Researcher Hacks Microsoft and Apple Using "Dependency Confusion" 😕, Fake Chrome Extensions Steal Credentials 🌐, US Town's Water Supply Hacked 🚰

CyberLite Feb 16, 2021

Welcome to all the new CyberLite readers who’ve joined since the last issue! If you haven’t joined them yet, you can get the most impactful news in cybersecurity delivered to you each week by subscribing here.

See a term you don’t understand in this issue? Any word that’s in italics and underlined is explained in a guide that accompanies each issue. Just click on them and you’ll be taken to the guide!

😕 Security Researcher Hacks into Apple, Microsoft and Dozens of Companies Using “Dependency Confusion”

Alex Birsan disclosed this week a novel attack technique that he called dependency confusion.

So What’s That?

The vast majority of software today uses functionality from third-party packages, also known as dependencies. Some programming languages, like Python, have official tools for installing these packages. These tools link to public online repositories, which are large collections of packages that anyone can upload a package to. For example, Python uses the pip tool to install packages from the PyPI (Python Package Index).

Developers also create their own private packages; these aren’t found on public package repositories and are hosted internally on an organization’s servers. It’s very common for programs to use a combination of public and private dependencies - this is what Alex Birsan was able to exploit.

Alex found out the names of the private packages used by an organization then created a fake copy on a public repository. Then when an organization used tools like pip to install packages, Alex’s fake packages were installed instead of the organization’s private ones. This is because many package installers simply install the package with the highest version and don’t prioritize private packages - so by setting the version number of his fake packages very high he was able to nearly always overwrite an organization’s private packages.

To get an idea of the potential impact that these types of attacks can have it’s important to understand just how frequently packages are downloaded. Over a billion packages are downloaded daily from npm, which is the world’s largest package repository.

Who Was Affected

The list of companies that Alex was able to hack and the speed at which he did it is pretty mind-boggling. Within hours of uploading a fake Ruby package named “shopify-cloud” the package had already been run by Shopify, the Canadian e-commerce giant. Alex detected the vulnerability in 35 organizations including Netflix, Yelp, Uber, Apple and Paypal.

Protecting Against Dependency Confusion

Microsoft published a whitepaper in response to Alex’s disclosure giving organizations advice on combatting these types of attacks. The key takeaway is to make sure that any details about your private packages aren’t available publically. For example, a common practice for Javascript is to have a file called package.json that contains the names of all the dependencies you’re using - many affected organizations had their package.json files viewable on sites like GitHub.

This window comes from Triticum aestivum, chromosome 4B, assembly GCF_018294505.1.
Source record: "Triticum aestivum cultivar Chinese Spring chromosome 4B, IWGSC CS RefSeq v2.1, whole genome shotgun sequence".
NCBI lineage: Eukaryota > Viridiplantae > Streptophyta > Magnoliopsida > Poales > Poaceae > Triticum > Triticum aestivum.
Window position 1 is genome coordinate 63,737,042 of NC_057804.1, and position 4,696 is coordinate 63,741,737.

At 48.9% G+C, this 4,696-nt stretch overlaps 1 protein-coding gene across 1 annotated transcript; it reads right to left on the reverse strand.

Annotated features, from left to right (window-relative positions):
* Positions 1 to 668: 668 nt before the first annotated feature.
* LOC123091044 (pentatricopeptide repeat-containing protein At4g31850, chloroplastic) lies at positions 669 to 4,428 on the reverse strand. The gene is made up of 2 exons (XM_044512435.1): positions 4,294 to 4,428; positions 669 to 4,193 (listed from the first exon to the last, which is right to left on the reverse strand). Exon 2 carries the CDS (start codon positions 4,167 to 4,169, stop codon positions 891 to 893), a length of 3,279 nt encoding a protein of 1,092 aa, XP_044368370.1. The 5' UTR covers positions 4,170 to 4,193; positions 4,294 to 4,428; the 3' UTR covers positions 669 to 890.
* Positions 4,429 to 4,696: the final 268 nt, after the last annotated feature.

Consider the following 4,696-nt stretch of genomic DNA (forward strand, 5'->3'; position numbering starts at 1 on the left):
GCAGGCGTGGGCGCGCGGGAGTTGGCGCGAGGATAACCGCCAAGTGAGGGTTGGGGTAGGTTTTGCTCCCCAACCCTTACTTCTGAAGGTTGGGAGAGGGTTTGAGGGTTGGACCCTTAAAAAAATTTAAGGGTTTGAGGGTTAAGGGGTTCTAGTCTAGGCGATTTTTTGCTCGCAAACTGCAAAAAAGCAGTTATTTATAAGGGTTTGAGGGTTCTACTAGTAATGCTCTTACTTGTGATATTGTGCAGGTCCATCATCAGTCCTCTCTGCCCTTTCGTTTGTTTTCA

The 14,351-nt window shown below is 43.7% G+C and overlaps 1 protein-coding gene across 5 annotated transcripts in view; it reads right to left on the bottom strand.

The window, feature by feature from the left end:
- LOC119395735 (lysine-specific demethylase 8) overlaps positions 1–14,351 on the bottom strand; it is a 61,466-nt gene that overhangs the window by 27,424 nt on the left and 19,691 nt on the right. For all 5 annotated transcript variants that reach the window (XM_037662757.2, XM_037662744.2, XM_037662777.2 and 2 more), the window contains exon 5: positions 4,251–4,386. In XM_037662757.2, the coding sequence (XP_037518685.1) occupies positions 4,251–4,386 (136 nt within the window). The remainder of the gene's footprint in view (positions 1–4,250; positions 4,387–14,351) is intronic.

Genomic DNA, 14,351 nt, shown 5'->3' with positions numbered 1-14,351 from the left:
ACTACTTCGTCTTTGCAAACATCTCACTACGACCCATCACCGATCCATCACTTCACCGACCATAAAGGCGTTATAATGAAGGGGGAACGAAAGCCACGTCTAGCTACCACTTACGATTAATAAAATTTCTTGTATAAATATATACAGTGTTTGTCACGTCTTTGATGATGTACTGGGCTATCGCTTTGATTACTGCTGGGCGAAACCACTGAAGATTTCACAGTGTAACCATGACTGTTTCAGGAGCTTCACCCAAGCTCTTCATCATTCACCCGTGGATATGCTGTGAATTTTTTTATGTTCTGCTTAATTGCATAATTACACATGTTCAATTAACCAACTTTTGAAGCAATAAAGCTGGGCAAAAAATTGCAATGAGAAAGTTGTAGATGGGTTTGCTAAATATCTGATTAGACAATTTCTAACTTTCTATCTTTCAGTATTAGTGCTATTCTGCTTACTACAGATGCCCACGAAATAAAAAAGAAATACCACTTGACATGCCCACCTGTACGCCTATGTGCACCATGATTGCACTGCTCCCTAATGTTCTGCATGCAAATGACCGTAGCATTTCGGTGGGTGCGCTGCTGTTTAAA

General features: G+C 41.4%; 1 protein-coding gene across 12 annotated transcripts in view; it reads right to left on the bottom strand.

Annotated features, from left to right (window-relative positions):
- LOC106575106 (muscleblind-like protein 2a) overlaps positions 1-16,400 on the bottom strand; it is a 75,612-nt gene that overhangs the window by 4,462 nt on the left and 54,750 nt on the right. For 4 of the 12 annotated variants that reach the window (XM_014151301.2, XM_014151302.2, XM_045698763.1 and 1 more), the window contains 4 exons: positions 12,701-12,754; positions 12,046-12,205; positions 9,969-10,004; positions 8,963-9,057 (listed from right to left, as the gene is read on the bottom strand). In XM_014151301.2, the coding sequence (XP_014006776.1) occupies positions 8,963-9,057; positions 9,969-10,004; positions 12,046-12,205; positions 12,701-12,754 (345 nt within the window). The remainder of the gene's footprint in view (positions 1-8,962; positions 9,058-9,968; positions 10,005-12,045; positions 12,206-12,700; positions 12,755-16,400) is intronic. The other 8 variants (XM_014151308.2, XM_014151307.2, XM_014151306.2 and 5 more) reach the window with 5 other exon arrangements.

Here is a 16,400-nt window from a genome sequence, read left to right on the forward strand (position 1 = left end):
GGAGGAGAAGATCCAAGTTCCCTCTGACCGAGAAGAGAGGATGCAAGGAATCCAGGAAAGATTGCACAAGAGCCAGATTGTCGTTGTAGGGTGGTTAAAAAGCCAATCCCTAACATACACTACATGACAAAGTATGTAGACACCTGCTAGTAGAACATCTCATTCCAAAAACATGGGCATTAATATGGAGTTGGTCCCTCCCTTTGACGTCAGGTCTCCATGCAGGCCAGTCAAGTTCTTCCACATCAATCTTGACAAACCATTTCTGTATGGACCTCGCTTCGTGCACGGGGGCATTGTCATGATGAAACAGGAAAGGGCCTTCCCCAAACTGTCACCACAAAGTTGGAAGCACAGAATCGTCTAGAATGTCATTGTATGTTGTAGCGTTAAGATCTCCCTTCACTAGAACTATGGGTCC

🌐 Chrome Extensions Back at it Again

The discovery of malicious extensions in the Chrome Web Store has been a common occurrence recently, for example, the recent discovery of “messaging” extensions stealing Facebook data. But this week brought a new way in which extensions could be exploited by cybercriminals.

In the attack technique disclosed this week, Chrome extensions aren’t being used to gain access to a user’s system, they were used to communicate with systems that attackers already had access to.

Attackers directly installed Chrome extensions from a folder on the victims’ computers, rather than installing them from the Chrome Web Store. They then abused the fact that extensions store and sync data using a Google account. If the attacker signs into Chrome on the compromised system then any data that the extension stores will be synced to their Google account. To retrieve that data the attacker can just sign-in to Chrome using that same account on any computer. This provides an easy way for an attacker to get small amounts of data backwards and forwards.

🎣 Phishing Tool U-admin Author Arrested

The FBI and Australian Authorities arrested the author of the popular phishing tool U-admin this week. U-admin could be used to create fake phishing webpages and track victims. Its unique feature was that it allowed attackers to modify webpages whilst users were on them.

This opened up lots of possibilities for attackers, namely making it easy to collect Two-factor authentication (2FA) codes that had been sent to a user’s device. An attacker could get a victim to enter their password into the phishing site and use these credentials to log-in to their account. Then when the legitimate site sends the victim a 2FA code the attacker can update their phishing site with a new window asking the victim to enter this code, enabling the attacker to steal the code and use it to log in themselves.

A demonstration video showing the real-time editing capabilities of the U-Admin phishing kit. Credit:

🚰 Water Chemical Levels Modified by a Hacker in US Town

The Florida County Sheriff Bob Gualtieri held a news conference this week about an attempt to poison the water supply of the town of Oldsmar.

The attack was poorly carried out and was very easy to detect, but the ease with which it was possible raises a few alarm bells. The attacker raised the level of sodium hydroxide in the water to 100 times the normal level - something the system wasn’t capable of doing, hence it was immediately obvious that something had been tampered with. It is presumed that the hacker found the credentials required to do this leaked somewhere online.